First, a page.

Bed bug tend to live in clusters similar to German Cockroaches. Adult Bed Bugs generally travel 15 to 20 feet, or less, from their harborage sites.

Common Bed Bugs feed on human blood just below the surface of the skin with their piercing-sucking mouthparts. Those bitten by a Bed Bug may develop small, white to red, hard welts at the bite site. These bites itch intensely. Bed bug have an odor that is pronounced and in severe infestations has been described as an “obnoxious sweetness”.

Bed bugs feed exclusively at night. They take approximately three to five minutes to engorge on blood. Once feeding is complete, they return to their harborage. Feeding takes place every few days and nymphs require approximately six blood meals for complete development.

Bed bug are found in all types of dwellings and transportation vehicles including single­family homes, apartments, public housing, hotels and motels, movie theaters, buses and trains. Within these environments, harborages include:

  • Tufts, seams, and buttons on mattresses
  • Box springs
  • Bed frames and covers
  • Couches and chairs
  • Window and door moldings
  • Behind wall paper and pictures
  • Cracks in hardwood flooring
  • Under carpet along walls
  • Wall voids behind switch plates and outlets
  • Luggage

Habitual harborage sites are marked by brown or black spots of dried blood on surfaces where bugs rest.

No one knows why Bed bug are becoming more common, but it seems reasonable that one or more of the following conditions are responsible:

  • People are traveling more which increases the likelihood of transporting Bed Bugs from infested to uninfected areas.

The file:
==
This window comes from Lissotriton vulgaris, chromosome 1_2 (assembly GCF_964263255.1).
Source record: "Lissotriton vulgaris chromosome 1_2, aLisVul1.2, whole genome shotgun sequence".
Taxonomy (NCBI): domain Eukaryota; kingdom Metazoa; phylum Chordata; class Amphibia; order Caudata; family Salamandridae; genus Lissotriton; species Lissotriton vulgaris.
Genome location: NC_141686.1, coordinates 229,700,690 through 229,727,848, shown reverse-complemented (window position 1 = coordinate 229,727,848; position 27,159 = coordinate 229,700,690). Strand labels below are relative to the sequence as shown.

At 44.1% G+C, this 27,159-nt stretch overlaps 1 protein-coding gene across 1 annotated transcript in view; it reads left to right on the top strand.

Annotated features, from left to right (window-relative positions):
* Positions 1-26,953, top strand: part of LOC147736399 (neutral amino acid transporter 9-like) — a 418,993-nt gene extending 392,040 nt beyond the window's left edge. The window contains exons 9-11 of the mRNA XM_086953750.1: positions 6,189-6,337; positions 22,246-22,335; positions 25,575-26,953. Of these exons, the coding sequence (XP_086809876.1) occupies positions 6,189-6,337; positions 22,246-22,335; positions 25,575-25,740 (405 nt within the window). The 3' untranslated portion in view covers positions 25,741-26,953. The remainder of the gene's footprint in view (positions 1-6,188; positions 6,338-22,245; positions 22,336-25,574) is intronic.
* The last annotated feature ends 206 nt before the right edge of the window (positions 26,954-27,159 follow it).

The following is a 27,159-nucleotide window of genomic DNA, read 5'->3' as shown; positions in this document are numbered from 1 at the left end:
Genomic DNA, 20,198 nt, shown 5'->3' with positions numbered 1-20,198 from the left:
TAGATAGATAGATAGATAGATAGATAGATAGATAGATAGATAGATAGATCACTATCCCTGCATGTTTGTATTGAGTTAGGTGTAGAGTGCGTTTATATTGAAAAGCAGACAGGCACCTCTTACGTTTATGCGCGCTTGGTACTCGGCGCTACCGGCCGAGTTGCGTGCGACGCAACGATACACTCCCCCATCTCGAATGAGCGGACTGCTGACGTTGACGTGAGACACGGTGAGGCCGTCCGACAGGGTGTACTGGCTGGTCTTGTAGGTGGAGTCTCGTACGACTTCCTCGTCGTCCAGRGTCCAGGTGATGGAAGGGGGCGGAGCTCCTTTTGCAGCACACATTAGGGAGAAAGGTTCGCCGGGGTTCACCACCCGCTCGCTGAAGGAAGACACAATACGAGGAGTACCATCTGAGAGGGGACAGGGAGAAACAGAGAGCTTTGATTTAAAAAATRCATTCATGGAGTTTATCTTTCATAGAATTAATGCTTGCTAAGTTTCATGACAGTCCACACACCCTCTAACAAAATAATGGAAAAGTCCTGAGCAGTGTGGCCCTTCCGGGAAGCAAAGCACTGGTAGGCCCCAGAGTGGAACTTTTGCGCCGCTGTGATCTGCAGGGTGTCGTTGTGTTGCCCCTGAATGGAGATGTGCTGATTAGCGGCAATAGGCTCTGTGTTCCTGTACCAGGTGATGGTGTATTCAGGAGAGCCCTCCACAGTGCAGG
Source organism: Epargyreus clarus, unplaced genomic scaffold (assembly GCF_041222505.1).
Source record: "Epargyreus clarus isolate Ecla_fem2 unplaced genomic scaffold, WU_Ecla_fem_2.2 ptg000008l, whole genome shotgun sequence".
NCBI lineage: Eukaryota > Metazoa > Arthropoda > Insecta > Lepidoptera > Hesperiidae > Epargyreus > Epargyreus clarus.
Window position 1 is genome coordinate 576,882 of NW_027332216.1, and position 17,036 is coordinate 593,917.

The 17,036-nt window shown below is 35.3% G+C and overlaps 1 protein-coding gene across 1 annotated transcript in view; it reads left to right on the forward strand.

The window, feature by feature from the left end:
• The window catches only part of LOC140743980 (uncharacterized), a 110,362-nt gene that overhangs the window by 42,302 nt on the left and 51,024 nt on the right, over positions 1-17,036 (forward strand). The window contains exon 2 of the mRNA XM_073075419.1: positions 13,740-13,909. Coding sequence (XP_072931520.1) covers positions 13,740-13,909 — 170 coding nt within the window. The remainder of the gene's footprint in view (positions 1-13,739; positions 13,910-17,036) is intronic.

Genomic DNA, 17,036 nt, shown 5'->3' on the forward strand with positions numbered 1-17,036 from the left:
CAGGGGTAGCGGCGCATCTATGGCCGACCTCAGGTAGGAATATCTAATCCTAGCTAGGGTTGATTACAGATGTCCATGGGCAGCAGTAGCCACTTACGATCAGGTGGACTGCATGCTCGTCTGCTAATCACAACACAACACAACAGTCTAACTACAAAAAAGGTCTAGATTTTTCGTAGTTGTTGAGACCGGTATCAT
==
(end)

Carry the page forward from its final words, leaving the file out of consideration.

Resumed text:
• The United States is experiencing a tremendous amount of immigration from parts of the world where Bed Bug infestations are common. Some of the immigrants may bring Bed bug with them. (Just as the original North American infestations were started.)
  • Reduced use of residual insecticides in buildings. Surface applications of broad­spectrum residual insecticides are no longer used indoors which permits Bed Bug infestations to survive.
  • Since Bed Bugs have not been common for more than 50 years, PMPs practicing today may be unfamiliar with Bed Bugs and may be missing some Bed Bug infestations.
  • Ineffective treatments. PMPs unfamiliar with Bed Bugs and their biology may be using inadequate treatments. As a result, infestations survive and spread.


Inspection for Bed Bug infestations must be thorough. Your primary tool is a flashlight. Since Bed bug are cryptic insects and spend most of their time hiding, you will need a flashlight to find them. You must move and/or disassemble some items while searching including beds, dressers, carpets and rugs.

While you inspect, be alert for a “Bed Bug smell” which has been described as an “obnoxious sweetness” or fresh, red raspberries. You should also look for accumulations of cast nymphal skins and for stains or blood spots on sheets and linens.

A common location for Bed Bug infestations is a box spring. The framework is often made of wood and contains cracks and crevices suitable for harborage. Other common areas include wall voids, behind switch plates, interior corners of bedside tables, under the edges of wall-to-wall carpeting, couches and stuffed chairs.

Habitual harborage sites are marked by brown or black spots of dried blood on surfaces where bugs rest.